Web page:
WICHITA, KS — One club in Wichita, KS has found a way to get city support for expansion. And at least one other club is following suit.

In July, Genesis Health Club's application for $11.85 million in industrial revenue bonds (IRB) was approved by the city with a 50 percent tax exemption for 10 years. Wichita's business incentive policy allows bond financing for service industries if the financing spurs investment and new employment. If a business also sells services outside the state, it can get a 100 percent tax exemption.

With the success of Genesis' application, Fitness 2000, another health club in the city, is planning to apply for $5 million and a 100 percent exemption on property and state tax for 10 years to expand to a second location. Fitness 2000 is in the application phase and doesn't expect city council action until the end of the year, said Mohsen Etezazi, owner of the club.

Genesis, which currently has four clubs in the city, plans to build two new clubs and expand a third. The new clubs will create 100 new full-time equivalent jobs during the term of the IRBs with a $30,000 average salary, and Genesis will invest more than $9 million in construction, which will either maintain or create local construction jobs, said Genesis President Rodney L. Steven II.

Genesis began studying the industrial revenue bond option three months prior to the approval. After submitting an application to the city for the bonds, the city required an independent cost/benefit study, which was reviewed by the city's Finance Department and then turned into a staff report that was submitted to the council, who then voted on the issue.

These bonds meet the Genesis' short-term and long-term needs at this time, Steven said. Besides, “industrial revenue bonds only make sense if a minimum investment of $1.5 million to $2 million is planned so we will only consider IRBs in the future if we find ourselves in that position,” he said.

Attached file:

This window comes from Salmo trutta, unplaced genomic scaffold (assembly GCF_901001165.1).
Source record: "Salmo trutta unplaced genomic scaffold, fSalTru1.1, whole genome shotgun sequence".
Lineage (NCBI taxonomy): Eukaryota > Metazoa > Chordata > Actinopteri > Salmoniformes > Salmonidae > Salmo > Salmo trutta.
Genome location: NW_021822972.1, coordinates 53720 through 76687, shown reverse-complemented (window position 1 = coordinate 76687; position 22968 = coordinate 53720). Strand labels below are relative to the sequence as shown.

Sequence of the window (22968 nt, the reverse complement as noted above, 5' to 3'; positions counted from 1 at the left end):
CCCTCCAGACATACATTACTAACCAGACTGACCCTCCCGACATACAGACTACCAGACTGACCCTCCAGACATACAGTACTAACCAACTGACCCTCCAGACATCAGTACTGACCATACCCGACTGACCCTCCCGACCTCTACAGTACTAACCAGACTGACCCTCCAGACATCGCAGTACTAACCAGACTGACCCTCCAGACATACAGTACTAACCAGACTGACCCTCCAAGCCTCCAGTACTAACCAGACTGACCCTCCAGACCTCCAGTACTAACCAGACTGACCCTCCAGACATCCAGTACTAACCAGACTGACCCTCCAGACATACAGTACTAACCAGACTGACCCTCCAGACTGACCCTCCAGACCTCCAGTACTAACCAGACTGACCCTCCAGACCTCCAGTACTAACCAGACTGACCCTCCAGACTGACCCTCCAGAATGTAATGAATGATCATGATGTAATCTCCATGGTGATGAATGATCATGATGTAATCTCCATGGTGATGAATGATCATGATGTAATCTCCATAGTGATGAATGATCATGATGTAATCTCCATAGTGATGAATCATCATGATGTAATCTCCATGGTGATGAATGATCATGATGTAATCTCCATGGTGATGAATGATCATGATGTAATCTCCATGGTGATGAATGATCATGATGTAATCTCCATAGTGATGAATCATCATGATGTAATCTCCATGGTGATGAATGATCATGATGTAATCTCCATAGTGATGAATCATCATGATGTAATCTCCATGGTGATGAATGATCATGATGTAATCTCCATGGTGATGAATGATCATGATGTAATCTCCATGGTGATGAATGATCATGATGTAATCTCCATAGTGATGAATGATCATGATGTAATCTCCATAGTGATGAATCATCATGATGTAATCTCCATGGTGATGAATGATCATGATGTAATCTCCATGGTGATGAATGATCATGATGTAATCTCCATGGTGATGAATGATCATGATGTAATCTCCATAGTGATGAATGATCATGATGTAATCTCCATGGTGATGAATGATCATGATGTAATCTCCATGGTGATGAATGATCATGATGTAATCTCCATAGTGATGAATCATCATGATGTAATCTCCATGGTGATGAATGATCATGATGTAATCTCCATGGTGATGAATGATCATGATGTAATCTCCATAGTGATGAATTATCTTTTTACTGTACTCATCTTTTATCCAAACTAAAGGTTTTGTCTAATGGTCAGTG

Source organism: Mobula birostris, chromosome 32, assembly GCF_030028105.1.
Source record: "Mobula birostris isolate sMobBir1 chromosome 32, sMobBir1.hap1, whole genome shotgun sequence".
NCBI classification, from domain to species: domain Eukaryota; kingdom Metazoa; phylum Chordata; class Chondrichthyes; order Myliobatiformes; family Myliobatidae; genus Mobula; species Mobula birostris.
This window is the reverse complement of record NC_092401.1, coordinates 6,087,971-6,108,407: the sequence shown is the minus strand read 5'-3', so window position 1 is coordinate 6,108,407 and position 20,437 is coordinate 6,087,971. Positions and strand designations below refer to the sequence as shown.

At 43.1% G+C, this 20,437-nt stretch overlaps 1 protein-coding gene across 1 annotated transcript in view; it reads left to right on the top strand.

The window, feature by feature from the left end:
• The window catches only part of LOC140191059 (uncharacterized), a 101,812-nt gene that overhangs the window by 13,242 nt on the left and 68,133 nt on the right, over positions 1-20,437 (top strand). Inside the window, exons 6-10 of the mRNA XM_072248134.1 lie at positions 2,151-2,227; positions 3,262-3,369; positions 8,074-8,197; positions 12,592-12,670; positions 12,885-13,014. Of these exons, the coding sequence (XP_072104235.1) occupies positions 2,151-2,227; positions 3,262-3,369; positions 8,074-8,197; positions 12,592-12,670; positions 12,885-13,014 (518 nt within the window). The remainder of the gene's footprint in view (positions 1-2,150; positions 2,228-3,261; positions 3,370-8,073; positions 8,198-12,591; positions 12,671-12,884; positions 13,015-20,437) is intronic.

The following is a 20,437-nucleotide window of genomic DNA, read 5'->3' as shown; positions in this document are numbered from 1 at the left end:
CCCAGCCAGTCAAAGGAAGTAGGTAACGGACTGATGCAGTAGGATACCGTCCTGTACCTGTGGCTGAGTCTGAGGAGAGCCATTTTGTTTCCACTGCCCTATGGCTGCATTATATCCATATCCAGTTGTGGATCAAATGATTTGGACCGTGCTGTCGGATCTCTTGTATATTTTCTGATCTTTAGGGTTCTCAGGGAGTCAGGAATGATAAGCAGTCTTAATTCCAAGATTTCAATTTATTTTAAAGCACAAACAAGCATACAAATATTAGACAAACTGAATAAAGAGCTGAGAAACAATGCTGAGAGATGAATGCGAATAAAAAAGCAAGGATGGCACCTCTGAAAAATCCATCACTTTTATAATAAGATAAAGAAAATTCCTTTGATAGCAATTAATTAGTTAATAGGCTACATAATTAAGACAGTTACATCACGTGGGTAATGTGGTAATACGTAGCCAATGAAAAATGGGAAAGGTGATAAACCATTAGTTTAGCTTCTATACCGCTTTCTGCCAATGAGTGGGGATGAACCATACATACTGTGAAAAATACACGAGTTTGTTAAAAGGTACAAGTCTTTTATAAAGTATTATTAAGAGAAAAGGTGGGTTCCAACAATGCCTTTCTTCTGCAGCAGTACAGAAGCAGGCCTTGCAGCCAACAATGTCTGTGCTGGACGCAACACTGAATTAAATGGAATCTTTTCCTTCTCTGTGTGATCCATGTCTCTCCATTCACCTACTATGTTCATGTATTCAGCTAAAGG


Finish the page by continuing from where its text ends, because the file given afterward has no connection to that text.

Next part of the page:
The IRBs aren't without their costs. Once approved, the club pays the city about $50,000 for a monitor fee, city lawyer fees and other costs, not to mention the cost the club pays to its own lawyers to pursue the IRBs, says Etezazi.

More clubs should be looking at local laws to see what kinds of abatements are available to them, said Kevin Buckley, deputy director of government relations at the International Health and Racquet Sportsclub Association.

“This is money that is typically set aside for this specific reason,” said Buckley. “So it's not like it is taking away from the local schools. It's not like the fire department won't be able to get needed equipment. These are looked at as a return on investment.”

The city, however, is not giving the clubs money, said Etezazi.

“We have to finance the money through our own institution,” he said. “The incentive with the IRB is the tax breaks that you get. You can use the tax break incentive to go to the institution to borrow the money. The money you save on the taxes, you can use to pay the bank back.”

The city owns the building that the club builds and leases it back to the club in order to give the club owner the 50 percent break. At the end of the 10 years, the city turns around and sells the building to the club for $1,000, said Etezazi. At that point, the club goes back to paying 100 percent taxes on the property.